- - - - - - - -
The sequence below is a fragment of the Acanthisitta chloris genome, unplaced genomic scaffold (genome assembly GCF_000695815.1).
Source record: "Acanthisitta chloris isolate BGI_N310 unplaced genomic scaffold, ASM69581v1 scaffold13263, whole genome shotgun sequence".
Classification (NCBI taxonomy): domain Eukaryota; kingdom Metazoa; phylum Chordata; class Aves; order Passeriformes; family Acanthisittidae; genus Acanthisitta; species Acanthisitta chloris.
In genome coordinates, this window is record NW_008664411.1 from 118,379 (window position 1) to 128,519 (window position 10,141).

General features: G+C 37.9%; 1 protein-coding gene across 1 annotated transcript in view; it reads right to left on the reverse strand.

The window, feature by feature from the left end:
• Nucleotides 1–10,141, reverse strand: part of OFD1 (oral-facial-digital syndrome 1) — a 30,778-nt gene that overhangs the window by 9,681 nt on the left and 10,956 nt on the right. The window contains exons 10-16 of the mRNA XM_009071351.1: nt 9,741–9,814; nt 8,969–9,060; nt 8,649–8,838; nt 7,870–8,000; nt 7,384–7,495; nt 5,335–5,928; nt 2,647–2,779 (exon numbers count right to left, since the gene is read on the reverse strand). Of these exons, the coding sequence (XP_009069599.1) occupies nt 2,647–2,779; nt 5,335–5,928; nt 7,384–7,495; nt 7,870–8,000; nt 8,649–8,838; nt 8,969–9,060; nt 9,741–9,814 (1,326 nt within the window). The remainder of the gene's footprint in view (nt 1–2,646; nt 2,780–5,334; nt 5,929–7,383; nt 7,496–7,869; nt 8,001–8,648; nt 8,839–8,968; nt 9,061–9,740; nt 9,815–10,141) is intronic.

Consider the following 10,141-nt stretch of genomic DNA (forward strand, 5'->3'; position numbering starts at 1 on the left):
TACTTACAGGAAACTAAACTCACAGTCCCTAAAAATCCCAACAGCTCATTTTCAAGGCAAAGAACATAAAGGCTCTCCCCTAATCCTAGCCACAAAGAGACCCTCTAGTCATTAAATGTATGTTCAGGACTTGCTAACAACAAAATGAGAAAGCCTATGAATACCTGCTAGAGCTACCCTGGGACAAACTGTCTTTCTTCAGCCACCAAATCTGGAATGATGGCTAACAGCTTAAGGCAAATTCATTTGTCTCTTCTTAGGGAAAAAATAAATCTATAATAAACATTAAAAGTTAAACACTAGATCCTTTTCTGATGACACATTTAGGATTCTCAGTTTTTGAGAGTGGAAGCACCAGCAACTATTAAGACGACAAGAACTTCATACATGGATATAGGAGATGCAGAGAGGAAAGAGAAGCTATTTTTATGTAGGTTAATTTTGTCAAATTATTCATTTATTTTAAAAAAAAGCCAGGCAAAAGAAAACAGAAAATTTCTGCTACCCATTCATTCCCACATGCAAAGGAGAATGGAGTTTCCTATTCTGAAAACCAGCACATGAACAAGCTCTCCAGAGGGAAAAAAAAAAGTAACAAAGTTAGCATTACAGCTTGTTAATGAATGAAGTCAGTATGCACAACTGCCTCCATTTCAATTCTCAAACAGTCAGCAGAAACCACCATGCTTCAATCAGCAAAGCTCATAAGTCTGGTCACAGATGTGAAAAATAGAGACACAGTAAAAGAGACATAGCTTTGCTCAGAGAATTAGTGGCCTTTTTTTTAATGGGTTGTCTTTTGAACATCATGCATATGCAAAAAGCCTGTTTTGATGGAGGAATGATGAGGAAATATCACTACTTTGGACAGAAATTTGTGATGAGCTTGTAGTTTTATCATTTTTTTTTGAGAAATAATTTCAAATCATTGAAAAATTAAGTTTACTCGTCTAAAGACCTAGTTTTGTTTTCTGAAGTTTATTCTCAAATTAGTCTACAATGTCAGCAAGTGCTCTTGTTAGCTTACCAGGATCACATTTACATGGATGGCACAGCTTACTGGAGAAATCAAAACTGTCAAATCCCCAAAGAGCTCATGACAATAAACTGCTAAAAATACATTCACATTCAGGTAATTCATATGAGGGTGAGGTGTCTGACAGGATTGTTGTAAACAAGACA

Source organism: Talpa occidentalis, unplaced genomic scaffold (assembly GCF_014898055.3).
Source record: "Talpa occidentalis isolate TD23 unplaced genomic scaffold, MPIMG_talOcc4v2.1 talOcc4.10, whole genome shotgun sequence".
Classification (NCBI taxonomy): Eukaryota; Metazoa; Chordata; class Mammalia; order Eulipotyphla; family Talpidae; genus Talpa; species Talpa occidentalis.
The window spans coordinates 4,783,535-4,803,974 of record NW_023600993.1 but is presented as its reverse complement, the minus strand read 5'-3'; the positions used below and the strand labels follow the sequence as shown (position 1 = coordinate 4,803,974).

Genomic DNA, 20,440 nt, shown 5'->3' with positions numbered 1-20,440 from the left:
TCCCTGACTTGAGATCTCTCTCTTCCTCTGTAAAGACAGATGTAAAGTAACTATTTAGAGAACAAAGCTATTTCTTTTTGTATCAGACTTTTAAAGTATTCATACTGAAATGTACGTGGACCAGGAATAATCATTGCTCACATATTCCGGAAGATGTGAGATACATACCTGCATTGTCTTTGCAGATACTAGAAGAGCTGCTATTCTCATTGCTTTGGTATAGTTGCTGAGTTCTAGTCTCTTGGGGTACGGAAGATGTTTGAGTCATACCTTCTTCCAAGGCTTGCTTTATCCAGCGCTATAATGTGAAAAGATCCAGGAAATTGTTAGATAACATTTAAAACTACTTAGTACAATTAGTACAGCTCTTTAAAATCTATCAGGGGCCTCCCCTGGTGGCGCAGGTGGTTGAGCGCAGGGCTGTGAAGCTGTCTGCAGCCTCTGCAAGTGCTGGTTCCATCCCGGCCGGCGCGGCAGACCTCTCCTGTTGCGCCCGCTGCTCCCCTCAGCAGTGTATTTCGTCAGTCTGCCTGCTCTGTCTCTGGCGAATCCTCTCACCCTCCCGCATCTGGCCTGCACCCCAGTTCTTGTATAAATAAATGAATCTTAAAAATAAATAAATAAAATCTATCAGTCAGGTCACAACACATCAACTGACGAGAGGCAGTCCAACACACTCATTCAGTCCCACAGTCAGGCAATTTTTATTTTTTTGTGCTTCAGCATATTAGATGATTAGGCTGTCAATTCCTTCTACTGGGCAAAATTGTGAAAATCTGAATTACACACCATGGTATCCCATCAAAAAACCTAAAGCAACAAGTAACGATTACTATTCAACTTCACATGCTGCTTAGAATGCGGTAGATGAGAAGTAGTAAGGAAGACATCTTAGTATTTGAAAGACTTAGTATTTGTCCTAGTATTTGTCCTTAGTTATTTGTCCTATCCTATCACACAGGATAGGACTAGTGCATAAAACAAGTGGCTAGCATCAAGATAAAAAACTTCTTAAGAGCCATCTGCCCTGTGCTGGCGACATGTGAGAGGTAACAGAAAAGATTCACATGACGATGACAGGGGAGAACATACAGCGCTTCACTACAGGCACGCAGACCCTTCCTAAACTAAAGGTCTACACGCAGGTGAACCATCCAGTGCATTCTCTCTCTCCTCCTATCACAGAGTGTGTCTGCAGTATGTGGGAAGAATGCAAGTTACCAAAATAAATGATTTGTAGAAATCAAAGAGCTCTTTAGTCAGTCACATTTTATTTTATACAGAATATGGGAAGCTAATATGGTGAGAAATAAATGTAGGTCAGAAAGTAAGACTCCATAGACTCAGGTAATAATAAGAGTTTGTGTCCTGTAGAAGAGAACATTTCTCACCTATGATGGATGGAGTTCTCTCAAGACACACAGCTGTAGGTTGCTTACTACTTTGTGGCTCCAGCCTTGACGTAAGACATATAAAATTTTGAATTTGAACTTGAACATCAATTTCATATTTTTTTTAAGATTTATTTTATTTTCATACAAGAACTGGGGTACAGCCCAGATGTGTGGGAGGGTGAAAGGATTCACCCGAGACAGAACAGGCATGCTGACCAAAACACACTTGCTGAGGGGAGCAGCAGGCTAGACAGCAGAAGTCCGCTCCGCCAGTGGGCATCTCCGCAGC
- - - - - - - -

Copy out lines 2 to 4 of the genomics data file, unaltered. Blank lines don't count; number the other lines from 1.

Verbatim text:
Source record: "Acanthisitta chloris isolate BGI_N310 unplaced genomic scaffold, ASM69581v1 scaffold13263, whole genome shotgun sequence".
Classification (NCBI taxonomy): domain Eukaryota; kingdom Metazoa; phylum Chordata; class Aves; order Passeriformes; family Acanthisittidae; genus Acanthisitta; species Acanthisitta chloris.
In genome coordinates, this window is record NW_008664411.1 from 118,379 (window position 1) to 128,519 (window position 10,141).